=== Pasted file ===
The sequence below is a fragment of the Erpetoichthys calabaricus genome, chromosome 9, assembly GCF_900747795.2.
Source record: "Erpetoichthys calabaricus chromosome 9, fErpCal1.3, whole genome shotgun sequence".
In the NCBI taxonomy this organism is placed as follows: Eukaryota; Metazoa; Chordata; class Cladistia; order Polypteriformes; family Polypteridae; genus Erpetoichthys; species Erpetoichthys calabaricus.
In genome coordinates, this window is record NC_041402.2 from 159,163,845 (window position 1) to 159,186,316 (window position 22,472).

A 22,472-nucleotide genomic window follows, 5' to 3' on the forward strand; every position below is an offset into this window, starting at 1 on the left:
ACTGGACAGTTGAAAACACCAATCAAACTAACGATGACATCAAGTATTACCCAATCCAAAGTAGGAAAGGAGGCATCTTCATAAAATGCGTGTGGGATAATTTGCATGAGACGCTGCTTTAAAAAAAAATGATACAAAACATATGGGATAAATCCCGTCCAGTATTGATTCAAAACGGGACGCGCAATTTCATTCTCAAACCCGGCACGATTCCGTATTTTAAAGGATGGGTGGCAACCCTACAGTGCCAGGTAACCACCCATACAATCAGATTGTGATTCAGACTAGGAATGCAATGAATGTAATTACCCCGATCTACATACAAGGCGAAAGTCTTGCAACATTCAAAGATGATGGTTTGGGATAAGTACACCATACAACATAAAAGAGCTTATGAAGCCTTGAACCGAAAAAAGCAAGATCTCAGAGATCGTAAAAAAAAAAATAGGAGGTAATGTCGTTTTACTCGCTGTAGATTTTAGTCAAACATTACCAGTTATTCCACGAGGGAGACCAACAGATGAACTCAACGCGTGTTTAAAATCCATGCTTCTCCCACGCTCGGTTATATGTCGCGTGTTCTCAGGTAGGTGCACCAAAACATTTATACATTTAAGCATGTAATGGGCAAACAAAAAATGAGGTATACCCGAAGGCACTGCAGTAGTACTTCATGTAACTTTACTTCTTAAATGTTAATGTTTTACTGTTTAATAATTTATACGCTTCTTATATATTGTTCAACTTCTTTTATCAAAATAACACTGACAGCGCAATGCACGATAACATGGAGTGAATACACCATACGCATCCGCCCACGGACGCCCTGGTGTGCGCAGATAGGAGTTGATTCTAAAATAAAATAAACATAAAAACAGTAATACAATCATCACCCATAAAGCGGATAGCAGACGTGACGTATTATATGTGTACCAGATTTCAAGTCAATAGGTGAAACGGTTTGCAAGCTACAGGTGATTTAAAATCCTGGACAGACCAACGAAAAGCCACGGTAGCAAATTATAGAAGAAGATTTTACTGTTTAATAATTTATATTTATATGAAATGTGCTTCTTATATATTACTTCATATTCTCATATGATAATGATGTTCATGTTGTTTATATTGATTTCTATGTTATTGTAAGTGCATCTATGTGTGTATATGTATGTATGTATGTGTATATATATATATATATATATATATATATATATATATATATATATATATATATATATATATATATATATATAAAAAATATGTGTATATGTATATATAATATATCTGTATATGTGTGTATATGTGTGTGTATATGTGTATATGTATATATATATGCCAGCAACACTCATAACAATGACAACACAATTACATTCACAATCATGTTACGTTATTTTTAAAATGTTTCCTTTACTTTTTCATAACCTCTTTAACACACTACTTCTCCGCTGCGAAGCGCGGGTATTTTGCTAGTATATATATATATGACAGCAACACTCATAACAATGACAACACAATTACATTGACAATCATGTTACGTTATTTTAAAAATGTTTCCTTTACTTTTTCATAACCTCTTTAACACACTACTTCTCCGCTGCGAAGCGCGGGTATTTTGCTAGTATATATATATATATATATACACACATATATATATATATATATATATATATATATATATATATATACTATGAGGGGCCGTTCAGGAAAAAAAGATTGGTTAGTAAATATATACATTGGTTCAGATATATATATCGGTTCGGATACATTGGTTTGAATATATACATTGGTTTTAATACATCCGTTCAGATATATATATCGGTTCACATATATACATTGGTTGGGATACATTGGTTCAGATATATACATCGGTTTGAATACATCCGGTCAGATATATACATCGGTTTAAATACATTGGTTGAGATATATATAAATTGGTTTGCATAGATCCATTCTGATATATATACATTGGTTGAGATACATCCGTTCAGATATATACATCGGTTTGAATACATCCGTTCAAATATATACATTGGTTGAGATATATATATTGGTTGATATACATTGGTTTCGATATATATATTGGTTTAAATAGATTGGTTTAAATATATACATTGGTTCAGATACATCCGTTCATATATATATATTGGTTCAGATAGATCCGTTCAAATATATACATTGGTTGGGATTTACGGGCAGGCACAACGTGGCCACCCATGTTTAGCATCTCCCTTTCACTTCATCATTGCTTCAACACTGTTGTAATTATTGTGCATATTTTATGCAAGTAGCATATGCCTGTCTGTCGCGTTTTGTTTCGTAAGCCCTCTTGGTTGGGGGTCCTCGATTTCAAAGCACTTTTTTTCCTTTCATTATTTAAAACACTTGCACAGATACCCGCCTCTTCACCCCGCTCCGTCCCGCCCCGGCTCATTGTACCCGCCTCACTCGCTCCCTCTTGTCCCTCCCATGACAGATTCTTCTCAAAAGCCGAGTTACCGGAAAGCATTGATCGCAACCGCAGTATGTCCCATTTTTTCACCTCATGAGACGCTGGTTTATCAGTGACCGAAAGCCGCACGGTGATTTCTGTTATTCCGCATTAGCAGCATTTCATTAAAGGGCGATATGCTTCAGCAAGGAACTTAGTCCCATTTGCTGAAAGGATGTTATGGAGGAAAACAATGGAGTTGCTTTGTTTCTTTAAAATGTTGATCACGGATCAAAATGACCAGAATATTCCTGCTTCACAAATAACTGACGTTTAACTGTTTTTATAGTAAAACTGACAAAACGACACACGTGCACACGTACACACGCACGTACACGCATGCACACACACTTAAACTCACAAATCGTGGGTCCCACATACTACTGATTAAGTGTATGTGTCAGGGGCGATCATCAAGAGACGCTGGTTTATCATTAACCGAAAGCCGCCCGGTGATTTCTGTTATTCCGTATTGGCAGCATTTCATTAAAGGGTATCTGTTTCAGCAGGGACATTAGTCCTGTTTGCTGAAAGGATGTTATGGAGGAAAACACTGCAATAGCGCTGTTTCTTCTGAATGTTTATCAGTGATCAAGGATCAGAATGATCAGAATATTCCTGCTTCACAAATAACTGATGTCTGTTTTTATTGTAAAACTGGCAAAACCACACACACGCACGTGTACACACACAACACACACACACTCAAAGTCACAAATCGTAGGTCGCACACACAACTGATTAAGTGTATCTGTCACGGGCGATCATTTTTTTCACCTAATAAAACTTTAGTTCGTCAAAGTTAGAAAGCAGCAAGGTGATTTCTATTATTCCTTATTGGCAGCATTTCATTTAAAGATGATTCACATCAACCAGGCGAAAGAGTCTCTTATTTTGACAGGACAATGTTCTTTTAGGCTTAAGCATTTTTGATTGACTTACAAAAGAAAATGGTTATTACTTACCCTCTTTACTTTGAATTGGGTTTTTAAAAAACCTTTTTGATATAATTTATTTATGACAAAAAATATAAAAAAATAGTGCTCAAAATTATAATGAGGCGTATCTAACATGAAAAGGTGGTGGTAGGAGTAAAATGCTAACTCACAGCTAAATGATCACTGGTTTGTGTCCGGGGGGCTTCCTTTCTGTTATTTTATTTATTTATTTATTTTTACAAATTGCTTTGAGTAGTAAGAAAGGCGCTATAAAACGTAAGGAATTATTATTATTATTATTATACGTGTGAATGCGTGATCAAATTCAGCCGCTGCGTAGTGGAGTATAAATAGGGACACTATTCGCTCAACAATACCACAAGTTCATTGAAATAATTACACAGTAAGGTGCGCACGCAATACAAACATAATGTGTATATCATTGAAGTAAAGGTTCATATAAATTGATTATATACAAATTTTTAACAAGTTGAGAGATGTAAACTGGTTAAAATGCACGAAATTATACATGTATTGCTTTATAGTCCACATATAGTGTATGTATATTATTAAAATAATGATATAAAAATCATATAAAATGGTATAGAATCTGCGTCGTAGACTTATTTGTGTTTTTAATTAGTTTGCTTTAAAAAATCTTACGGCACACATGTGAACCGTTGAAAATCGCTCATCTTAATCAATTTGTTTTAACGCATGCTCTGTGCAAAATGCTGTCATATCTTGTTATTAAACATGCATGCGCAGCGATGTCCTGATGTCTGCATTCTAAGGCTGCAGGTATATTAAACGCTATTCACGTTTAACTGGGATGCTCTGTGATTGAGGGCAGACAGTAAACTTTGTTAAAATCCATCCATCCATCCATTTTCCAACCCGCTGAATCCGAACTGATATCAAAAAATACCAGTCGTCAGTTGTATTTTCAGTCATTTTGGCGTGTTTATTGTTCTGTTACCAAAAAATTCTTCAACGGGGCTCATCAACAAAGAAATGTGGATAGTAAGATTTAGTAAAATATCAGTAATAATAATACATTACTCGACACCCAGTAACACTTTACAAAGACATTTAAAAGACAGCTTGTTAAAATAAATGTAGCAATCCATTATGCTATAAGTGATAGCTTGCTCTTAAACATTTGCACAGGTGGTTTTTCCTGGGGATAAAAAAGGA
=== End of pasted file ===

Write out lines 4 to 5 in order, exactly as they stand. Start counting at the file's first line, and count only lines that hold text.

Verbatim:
In genome coordinates, this window is record NC_041402.2 from 159,163,845 (window position 1) to 159,186,316 (window position 22,472).

A 22,472-nucleotide genomic window follows, 5' to 3' on the forward strand; every position below is an offset into this window, starting at 1 on the left: